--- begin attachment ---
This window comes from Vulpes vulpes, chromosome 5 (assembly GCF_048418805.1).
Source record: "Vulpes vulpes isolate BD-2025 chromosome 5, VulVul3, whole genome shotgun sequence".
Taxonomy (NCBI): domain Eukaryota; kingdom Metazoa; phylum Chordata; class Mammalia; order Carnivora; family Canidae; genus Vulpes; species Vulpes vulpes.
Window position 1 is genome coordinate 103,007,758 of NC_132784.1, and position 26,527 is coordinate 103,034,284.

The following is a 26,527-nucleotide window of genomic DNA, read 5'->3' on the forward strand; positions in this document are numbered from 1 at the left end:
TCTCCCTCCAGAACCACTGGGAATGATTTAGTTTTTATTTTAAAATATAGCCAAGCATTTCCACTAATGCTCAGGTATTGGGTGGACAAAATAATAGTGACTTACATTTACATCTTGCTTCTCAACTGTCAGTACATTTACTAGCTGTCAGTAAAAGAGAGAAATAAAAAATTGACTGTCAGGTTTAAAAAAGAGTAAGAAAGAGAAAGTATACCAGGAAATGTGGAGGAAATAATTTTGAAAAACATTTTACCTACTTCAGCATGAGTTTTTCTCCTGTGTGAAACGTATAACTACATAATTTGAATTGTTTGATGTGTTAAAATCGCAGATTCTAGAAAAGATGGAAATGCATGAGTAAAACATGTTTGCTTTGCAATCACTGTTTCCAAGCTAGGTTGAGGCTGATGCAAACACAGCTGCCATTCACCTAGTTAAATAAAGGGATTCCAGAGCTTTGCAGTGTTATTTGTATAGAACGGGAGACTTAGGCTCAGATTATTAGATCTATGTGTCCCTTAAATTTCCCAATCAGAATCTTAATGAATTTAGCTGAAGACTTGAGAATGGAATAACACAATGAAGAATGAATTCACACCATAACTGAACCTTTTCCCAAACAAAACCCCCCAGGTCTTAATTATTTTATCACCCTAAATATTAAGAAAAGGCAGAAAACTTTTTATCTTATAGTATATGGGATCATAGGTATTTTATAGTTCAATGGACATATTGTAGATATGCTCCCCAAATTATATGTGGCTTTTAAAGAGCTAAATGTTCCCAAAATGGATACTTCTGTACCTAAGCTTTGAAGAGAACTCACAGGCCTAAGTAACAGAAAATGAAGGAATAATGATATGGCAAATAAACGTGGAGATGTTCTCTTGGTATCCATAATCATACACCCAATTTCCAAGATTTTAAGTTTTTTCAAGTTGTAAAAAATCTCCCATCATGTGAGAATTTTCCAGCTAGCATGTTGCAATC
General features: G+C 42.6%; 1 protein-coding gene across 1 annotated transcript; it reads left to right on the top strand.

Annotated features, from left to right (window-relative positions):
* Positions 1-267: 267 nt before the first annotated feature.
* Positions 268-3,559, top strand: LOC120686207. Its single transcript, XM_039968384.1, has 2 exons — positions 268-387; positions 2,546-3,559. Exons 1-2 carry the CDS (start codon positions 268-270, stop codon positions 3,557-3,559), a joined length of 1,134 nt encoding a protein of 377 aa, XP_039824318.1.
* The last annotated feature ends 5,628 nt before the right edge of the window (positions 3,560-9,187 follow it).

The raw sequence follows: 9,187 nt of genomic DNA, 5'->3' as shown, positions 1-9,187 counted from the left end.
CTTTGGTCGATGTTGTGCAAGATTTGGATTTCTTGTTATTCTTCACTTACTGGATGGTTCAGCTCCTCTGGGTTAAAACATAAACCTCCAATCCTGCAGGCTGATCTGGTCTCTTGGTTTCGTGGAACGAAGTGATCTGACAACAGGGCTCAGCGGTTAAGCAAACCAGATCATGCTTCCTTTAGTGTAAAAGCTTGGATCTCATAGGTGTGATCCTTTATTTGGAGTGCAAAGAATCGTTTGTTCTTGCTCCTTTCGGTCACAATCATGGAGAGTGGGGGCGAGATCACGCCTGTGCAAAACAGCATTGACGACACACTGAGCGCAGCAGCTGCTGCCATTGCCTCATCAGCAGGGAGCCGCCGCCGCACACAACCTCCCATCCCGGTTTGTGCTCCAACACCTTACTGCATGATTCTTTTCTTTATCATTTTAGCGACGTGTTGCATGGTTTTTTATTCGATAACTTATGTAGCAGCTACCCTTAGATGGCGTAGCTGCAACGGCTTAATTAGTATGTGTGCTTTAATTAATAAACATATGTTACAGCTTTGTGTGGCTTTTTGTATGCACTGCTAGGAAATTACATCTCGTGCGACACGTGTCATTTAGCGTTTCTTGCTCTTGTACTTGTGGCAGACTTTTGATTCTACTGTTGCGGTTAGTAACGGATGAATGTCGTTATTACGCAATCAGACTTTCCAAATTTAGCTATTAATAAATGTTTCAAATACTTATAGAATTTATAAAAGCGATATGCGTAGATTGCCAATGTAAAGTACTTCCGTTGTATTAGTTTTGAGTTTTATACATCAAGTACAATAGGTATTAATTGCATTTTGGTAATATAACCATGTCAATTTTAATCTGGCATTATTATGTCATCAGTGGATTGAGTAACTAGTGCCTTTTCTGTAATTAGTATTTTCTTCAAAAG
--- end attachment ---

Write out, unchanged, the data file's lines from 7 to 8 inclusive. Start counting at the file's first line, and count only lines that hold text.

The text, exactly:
General features: G+C 42.6%; 1 protein-coding gene across 1 annotated transcript; it reads left to right on the top strand.

Annotated features, from left to right (window-relative positions):